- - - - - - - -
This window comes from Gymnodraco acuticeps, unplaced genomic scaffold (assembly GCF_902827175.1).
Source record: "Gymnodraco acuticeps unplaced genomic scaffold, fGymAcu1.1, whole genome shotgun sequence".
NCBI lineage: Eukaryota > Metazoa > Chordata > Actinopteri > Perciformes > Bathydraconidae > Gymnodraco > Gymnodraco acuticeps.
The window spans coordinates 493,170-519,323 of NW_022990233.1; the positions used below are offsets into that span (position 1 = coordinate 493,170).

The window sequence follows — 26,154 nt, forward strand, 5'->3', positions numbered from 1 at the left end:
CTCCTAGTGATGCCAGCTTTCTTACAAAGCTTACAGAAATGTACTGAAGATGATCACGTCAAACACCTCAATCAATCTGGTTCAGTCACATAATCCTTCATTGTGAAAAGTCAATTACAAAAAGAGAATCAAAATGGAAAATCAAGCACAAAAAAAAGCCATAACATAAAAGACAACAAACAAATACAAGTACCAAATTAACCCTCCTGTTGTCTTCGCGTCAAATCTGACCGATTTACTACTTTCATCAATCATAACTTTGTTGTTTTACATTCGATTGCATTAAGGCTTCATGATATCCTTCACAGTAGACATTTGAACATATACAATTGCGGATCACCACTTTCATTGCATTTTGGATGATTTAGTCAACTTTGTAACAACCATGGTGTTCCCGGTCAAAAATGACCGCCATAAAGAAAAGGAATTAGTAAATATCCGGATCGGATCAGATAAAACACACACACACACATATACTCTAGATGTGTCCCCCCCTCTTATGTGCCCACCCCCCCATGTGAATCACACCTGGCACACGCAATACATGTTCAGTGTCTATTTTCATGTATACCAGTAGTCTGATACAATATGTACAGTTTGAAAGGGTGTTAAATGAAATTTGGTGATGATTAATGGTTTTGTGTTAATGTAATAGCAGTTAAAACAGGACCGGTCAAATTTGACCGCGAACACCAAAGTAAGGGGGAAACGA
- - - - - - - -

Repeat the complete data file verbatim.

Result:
This window comes from Gymnodraco acuticeps, unplaced genomic scaffold (assembly GCF_902827175.1).
Source record: "Gymnodraco acuticeps unplaced genomic scaffold, fGymAcu1.1, whole genome shotgun sequence".
NCBI lineage: Eukaryota > Metazoa > Chordata > Actinopteri > Perciformes > Bathydraconidae > Gymnodraco > Gymnodraco acuticeps.
The window spans coordinates 493,170-519,323 of NW_022990233.1; the positions used below are offsets into that span (position 1 = coordinate 493,170).

The window sequence follows — 26,154 nt, forward strand, 5'->3', positions numbered from 1 at the left end:
CTCCTAGTGATGCCAGCTTTCTTACAAAGCTTACAGAAATGTACTGAAGATGATCACGTCAAACACCTCAATCAATCTGGTTCAGTCACATAATCCTTCATTGTGAAAAGTCAATTACAAAAAGAGAATCAAAATGGAAAATCAAGCACAAAAAAAAGCCATAACATAAAAGACAACAAACAAATACAAGTACCAAATTAACCCTCCTGTTGTCTTCGCGTCAAATCTGACCGATTTACTACTTTCATCAATCATAACTTTGTTGTTTTACATTCGATTGCATTAAGGCTTCATGATATCCTTCACAGTAGACATTTGAACATATACAATTGCGGATCACCACTTTCATTGCATTTTGGATGATTTAGTCAACTTTGTAACAACCATGGTGTTCCCGGTCAAAAATGACCGCCATAAAGAAAAGGAATTAGTAAATATCCGGATCGGATCAGATAAAACACACACACACACATATACTCTAGATGTGTCCCCCCCTCTTATGTGCCCACCCCCCCATGTGAATCACACCTGGCACACGCAATACATGTTCAGTGTCTATTTTCATGTATACCAGTAGTCTGATACAATATGTACAGTTTGAAAGGGTGTTAAATGAAATTTGGTGATGATTAATGGTTTTGTGTTAATGTAATAGCAGTTAAAACAGGACCGGTCAAATTTGACCGCGAACACCAAAGTAAGGGGGAAACGA